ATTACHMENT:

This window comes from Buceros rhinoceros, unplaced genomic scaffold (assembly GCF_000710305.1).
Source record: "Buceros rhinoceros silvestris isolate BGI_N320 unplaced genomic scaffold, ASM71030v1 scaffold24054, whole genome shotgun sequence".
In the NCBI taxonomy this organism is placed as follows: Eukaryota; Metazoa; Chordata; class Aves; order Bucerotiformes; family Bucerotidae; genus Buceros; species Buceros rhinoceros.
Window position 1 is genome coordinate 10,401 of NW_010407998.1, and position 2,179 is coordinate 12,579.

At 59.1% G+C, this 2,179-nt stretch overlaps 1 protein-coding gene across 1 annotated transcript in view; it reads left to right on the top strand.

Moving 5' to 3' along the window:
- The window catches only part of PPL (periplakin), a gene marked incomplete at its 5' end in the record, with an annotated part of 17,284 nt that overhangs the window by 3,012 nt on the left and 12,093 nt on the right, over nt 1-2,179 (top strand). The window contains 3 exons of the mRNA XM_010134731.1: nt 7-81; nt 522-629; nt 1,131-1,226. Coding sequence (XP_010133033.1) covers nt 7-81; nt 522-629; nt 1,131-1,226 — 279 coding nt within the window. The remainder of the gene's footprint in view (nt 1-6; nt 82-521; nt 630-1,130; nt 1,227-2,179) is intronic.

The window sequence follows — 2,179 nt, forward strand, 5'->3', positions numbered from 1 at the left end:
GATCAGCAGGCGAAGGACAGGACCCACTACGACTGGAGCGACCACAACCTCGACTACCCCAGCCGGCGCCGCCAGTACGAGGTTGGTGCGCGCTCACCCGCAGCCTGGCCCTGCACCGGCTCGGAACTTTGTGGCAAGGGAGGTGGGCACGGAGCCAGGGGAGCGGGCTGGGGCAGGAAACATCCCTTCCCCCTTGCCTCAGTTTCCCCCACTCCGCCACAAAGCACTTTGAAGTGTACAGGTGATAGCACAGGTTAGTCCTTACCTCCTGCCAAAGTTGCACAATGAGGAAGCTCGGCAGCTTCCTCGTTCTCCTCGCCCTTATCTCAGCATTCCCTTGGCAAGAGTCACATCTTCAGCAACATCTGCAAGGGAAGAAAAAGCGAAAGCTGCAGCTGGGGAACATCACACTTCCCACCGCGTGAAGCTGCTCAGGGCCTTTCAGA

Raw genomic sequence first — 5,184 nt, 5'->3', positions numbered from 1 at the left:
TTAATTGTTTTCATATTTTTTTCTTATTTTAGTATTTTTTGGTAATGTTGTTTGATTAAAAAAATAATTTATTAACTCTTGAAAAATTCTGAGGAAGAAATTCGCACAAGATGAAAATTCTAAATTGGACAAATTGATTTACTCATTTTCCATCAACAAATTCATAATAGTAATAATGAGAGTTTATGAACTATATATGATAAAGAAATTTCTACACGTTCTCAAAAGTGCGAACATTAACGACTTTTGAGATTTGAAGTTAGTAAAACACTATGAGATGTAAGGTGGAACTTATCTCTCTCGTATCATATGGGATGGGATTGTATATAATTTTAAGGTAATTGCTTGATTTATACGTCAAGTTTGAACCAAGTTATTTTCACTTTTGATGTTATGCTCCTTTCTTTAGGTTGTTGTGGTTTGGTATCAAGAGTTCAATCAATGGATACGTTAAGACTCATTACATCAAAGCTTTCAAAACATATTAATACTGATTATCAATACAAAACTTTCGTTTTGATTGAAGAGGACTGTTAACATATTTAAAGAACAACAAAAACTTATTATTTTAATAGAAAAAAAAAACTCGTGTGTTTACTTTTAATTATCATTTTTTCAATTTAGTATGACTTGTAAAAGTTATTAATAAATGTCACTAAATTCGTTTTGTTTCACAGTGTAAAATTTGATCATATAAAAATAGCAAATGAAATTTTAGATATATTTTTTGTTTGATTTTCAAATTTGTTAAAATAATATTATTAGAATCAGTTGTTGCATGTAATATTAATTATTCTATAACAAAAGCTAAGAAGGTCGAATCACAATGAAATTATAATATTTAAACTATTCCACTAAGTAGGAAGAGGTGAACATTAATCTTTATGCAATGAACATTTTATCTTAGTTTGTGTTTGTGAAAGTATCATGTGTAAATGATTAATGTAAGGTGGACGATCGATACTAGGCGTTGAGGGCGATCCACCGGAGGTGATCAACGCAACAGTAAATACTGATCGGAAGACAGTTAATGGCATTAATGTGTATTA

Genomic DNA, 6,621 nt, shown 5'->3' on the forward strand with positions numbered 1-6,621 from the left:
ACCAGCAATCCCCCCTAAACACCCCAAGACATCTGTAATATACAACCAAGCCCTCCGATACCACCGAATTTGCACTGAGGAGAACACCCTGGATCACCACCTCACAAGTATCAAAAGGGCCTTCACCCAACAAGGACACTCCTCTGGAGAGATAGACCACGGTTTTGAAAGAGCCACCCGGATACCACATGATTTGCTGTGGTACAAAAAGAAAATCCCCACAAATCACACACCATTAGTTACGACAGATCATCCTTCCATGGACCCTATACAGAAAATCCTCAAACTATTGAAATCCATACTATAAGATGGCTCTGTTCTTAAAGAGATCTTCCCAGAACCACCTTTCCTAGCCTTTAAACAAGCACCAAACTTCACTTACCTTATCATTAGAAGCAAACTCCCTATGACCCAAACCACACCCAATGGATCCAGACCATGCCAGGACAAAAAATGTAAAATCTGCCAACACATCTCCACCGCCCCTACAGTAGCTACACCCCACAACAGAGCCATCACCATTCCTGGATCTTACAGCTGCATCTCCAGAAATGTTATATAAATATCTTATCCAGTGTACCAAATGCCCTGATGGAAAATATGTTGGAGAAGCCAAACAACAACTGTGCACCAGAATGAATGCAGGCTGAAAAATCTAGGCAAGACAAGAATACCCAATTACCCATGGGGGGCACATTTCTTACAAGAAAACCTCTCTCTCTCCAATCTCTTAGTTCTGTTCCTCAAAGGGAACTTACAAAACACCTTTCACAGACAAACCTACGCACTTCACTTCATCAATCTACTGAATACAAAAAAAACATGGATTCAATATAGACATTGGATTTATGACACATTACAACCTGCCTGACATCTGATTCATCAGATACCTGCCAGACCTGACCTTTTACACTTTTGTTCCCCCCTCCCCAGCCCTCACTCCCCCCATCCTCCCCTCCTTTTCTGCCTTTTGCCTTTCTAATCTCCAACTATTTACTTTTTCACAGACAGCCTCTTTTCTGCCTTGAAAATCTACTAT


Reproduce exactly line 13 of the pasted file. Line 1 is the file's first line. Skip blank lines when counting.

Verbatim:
ACCAGCAATCCCCCCTAAACACCCCAAGACATCTGTAATATACAACCAAGCCCTCCGATACCACCGAATTTGCACTGAGGAGAACACCCTGGATCACCACCTCACAAGTATCAAAAGGGCCTTCACCCAACAAGGACACTCCTCTGGAGAGATAGACCACGGTTTTGAAAGAGCCACCCGGATACCACATGATTTGCTGTGGTACAAAAAGAAAATCCCCACAAATCACACACCATTAGTTACGACAGATCATCCTTCCATGGACCCTATACAGAAAATCCTCAAACTATTGAAATCCATACTATAAGATGGCTCTGTTCTTAAAGAGATCTTCCCAGAACCACCTTTCCTAGCCTTTAAACAAGCACCAAACTTCACTTACCTTATCATTAGAAGCAAACTCCCTATGACCCAAACCACACCCAATGGATCCAGACCATGCCAGGACAAAAAATGTAAAATCTGCCAACACATCTCCACCGCCCCTACAGTAGCTACACCCCACAACAGAGCCATCACCATTCCTGGATCTTACAGCTGCATCTCCAGAAATGTTATATAAATATCTTATCCAGTGTACCAAATGCCCTGATGGAAAATATGTTGGAGAAGCCAAACAACAACTGTGCACCAGAATGAATGCAGGCTGAAAAATCTAGGCAAGACAAGAATACCCAATTACCCATGGGGGGCACATTTCTTACAAGAAAACCTCTCTCTCTCCAATCTCTTAGTTCTGTTCCTCAAAGGGAACTTACAAAACACCTTTCACAGACAAACCTACGCACTTCACTTCATCAATCTACTGAATACAAAAAAAACATGGATTCAATATAGACATTGGATTTATGACACATTACAACCTGCCTGACATCTGATTCATCAGATACCTGCCAGACCTGACCTTTTACACTTTTGTTCCCCCCTCCCCAGCCCTCACTCCCCCCATCCTCCCCTCCTTTTCTGCCTTTTGCCTTTCTAATCTCCAACTATTTACTTTTTCACAGACAGCCTCTTTTCTGCCTTGAAAATCTACTAT